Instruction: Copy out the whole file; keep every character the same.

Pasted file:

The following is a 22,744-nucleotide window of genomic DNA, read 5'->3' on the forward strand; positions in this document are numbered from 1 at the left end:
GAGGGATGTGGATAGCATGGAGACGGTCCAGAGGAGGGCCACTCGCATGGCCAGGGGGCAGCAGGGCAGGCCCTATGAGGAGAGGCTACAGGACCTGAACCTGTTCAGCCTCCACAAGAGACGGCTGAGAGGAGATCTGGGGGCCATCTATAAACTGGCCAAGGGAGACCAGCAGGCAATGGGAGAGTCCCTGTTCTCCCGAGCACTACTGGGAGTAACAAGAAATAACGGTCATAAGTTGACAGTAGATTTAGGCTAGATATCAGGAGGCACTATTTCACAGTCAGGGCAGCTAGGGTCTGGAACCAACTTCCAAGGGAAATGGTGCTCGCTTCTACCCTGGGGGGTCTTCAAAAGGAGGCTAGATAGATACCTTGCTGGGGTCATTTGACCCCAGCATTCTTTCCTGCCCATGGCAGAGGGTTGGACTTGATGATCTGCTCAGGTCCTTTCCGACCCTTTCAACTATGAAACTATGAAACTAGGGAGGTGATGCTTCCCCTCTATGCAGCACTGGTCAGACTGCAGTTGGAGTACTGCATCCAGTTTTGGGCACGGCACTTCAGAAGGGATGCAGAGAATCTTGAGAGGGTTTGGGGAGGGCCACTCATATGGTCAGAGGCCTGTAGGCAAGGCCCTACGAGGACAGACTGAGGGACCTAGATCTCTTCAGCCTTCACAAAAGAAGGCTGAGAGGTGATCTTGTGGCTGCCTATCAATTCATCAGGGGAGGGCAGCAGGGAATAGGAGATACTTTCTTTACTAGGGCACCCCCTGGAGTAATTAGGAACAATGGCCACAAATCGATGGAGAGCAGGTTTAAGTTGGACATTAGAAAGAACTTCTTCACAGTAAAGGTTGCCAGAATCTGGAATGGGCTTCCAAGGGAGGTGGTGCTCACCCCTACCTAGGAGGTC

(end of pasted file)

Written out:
The following is a 22,744-nucleotide window of genomic DNA, read 5'->3' on the forward strand; positions in this document are numbered from 1 at the left end:
GAGGGATGTGGATAGCATGGAGACGGTCCAGAGGAGGGCCACTCGCATGGCCAGGGGGCAGCAGGGCAGGCCCTATGAGGAGAGGCTACAGGACCTGAACCTGTTCAGCCTCCACAAGAGACGGCTGAGAGGAGATCTGGGGGCCATCTATAAACTGGCCAAGGGAGACCAGCAGGCAATGGGAGAGTCCCTGTTCTCCCGAGCACTACTGGGAGTAACAAGAAATAACGGTCATAAGTTGACAGTAGATTTAGGCTAGATATCAGGAGGCACTATTTCACAGTCAGGGCAGCTAGGGTCTGGAACCAACTTCCAAGGGAAATGGTGCTCGCTTCTACCCTGGGGGGTCTTCAAAAGGAGGCTAGATAGATACCTTGCTGGGGTCATTTGACCCCAGCATTCTTTCCTGCCCATGGCAGAGGGTTGGACTTGATGATCTGCTCAGGTCCTTTCCGACCCTTTCAACTATGAAACTATGAAACTAGGGAGGTGATGCTTCCCCTCTATGCAGCACTGGTCAGACTGCAGTTGGAGTACTGCATCCAGTTTTGGGCACGGCACTTCAGAAGGGATGCAGAGAATCTTGAGAGGGTTTGGGGAGGGCCACTCATATGGTCAGAGGCCTGTAGGCAAGGCCCTACGAGGACAGACTGAGGGACCTAGATCTCTTCAGCCTTCACAAAAGAAGGCTGAGAGGTGATCTTGTGGCTGCCTATCAATTCATCAGGGGAGGGCAGCAGGGAATAGGAGATACTTTCTTTACTAGGGCACCCCCTGGAGTAATTAGGAACAATGGCCACAAATCGATGGAGAGCAGGTTTAAGTTGGACATTAGAAAGAACTTCTTCACAGTAAAGGTTGCCAGAATCTGGAATGGGCTTCCAAGGGAGGTGGTGCTCACCCCTACCTAGGAGGTC